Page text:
meme lotrPopular internet meme involving The Lord Of The Rings replace "Mordor" with Diablo III

Next we step into 2013 where we have another example of DRM content and how it affects users in gaming. The initial release of SimCity earlier this month in North America suffered with multiple issues, particularly regarding the game's requirement for a constant internet connection. After the game was made available for purchase through Origin delivery service, the high volume of users attempting to download and connect to EA's servers caused network outages. Players experienced frequent problems during gameplay due to the outages such as long loading times, disconnections, crashing, and a loss in saved game data. The server problems and negative feedback led some publications to refer to the launch as "disastrous" and others have compared the launch unfavorably to that of Diablo III, which experienced similar problems when it was first released.The issues caused online retailer Amazon to temporarily withdraw the digital version of SimCity from its marketplace citing customer complaints.
 sim city error

EA responded to server issues by adding additional servers and developing a server that disables "non-critical gameplay features including leader boards, achievements and region filters." On the evening of March 7th, Maxis general manager Lucy Bradshaw issued a statement in response to the launch problems, stating that more servers would be added over the weekend and that thousands of players were playing and that "more than 700,000 cities have been built by our players in just 24 hours". She went on to acknowledge that "many are experiencing server instability" and that "players across Europe and Asia are experiencing the same frustration." To compensate for the issues during the release, EA offered to early purchasers a free game on March 2013. All Origin users which purchased and registered the game before March 23rd were allowed to choose a game for free among a small list of recent titles including Battlefield 3, Dead Space 3, Mass Effect 3, and Need For Speed Most Wanted.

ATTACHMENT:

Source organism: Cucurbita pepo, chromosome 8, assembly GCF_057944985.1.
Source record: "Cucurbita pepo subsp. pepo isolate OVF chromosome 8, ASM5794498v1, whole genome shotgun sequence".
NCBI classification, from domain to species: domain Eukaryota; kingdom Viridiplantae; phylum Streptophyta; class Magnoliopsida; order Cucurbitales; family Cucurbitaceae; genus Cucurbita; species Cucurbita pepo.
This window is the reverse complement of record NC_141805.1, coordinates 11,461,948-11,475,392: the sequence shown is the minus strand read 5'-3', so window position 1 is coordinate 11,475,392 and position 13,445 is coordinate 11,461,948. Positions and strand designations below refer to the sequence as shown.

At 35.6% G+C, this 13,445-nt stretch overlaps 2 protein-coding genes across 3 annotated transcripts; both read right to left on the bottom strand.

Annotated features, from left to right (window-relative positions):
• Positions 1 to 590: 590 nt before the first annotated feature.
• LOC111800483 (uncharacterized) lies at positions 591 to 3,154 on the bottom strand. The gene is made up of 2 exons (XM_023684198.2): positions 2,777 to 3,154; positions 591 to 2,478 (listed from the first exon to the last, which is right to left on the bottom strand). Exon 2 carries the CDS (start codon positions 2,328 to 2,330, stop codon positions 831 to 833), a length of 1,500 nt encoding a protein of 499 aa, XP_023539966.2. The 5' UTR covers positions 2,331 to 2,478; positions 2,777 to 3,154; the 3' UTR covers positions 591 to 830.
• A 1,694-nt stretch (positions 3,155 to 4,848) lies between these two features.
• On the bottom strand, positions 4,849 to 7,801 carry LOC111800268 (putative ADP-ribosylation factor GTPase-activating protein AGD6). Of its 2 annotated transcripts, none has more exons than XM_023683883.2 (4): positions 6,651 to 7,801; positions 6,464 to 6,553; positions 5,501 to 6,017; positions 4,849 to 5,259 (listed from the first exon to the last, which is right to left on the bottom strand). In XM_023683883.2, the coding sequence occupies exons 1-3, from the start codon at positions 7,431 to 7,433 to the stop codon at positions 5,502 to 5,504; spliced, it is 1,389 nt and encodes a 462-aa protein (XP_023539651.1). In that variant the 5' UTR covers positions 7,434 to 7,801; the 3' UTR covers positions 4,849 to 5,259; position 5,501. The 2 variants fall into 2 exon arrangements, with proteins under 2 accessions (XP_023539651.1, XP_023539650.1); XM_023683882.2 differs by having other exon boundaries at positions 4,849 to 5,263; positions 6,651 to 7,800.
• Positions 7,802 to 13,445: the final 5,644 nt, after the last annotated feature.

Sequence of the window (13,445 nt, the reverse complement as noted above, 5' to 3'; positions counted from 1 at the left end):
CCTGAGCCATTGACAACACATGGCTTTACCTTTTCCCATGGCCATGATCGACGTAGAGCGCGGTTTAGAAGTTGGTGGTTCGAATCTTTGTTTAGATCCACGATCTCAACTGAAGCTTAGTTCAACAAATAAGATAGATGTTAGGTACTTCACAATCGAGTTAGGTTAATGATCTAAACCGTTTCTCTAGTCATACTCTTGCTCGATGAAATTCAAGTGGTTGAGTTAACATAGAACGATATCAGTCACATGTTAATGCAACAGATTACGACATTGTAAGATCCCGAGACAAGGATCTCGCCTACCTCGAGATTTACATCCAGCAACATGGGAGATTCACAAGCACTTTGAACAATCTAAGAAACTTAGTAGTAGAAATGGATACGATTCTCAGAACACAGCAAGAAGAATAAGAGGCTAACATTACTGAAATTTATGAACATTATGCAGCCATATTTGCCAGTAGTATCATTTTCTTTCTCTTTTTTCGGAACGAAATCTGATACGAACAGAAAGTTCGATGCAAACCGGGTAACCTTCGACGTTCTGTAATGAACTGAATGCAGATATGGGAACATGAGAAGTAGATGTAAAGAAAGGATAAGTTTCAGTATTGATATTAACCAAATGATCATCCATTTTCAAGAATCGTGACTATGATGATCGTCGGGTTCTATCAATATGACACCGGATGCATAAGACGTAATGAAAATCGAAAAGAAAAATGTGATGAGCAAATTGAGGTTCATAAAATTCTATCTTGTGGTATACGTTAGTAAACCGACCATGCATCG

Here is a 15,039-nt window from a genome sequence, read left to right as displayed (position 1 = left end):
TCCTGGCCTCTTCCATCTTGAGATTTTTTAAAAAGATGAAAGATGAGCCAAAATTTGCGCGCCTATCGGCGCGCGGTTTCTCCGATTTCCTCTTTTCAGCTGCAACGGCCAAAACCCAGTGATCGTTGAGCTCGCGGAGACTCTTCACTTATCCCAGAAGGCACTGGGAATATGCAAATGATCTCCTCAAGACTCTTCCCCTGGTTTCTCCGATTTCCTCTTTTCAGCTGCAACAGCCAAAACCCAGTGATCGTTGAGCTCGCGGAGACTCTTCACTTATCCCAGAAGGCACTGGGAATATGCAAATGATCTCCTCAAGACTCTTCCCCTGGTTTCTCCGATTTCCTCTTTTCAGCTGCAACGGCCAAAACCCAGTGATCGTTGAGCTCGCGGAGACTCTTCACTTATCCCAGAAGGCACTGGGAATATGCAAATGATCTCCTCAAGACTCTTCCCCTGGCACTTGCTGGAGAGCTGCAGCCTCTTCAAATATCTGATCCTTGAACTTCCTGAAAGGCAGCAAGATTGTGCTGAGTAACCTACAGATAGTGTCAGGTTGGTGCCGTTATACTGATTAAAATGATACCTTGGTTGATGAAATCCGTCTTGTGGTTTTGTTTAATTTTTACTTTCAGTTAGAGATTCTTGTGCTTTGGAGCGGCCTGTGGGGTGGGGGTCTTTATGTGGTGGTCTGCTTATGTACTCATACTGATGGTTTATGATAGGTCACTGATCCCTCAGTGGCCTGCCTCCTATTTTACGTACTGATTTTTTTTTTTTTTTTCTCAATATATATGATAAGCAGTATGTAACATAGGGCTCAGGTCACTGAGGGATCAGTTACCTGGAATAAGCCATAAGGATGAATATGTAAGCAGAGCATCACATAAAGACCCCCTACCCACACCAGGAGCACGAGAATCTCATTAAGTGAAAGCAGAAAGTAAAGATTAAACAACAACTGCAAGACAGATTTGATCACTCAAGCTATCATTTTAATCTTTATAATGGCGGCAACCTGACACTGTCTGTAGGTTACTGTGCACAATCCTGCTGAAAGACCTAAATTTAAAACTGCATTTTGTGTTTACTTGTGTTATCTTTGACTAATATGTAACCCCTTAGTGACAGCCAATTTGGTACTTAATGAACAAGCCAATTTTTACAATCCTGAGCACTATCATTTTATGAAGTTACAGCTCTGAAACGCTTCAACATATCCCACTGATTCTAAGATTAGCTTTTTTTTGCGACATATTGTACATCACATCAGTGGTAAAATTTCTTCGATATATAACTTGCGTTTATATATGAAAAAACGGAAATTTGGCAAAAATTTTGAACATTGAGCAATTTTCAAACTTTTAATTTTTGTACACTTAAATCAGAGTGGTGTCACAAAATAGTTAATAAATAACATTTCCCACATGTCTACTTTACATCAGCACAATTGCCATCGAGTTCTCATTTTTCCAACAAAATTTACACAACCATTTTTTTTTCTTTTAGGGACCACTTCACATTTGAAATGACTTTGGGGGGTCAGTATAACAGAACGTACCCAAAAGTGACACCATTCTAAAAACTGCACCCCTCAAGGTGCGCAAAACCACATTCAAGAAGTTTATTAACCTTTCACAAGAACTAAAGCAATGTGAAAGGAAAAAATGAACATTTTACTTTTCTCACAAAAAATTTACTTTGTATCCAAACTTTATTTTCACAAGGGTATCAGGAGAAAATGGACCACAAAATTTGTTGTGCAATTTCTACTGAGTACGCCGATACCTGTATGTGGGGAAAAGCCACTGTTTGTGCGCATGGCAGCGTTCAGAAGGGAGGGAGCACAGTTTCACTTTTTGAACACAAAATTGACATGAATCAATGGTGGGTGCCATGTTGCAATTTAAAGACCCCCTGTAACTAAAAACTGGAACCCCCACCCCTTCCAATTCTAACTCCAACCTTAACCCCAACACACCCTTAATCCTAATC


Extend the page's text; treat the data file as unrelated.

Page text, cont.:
error sim city
EA could have avoided this unnecessary expense by beta testing this more efficiently and learning from Diablo’s mistake of releasing a product that was not 100% ready for millions of people to connect at once and indeed leading to widespread disappointment from fans that had waited years for a game in which they loved the previous versions. This has ruined the experience yet again for a whole community of people and they will never be able to get the magic of that release day experience back.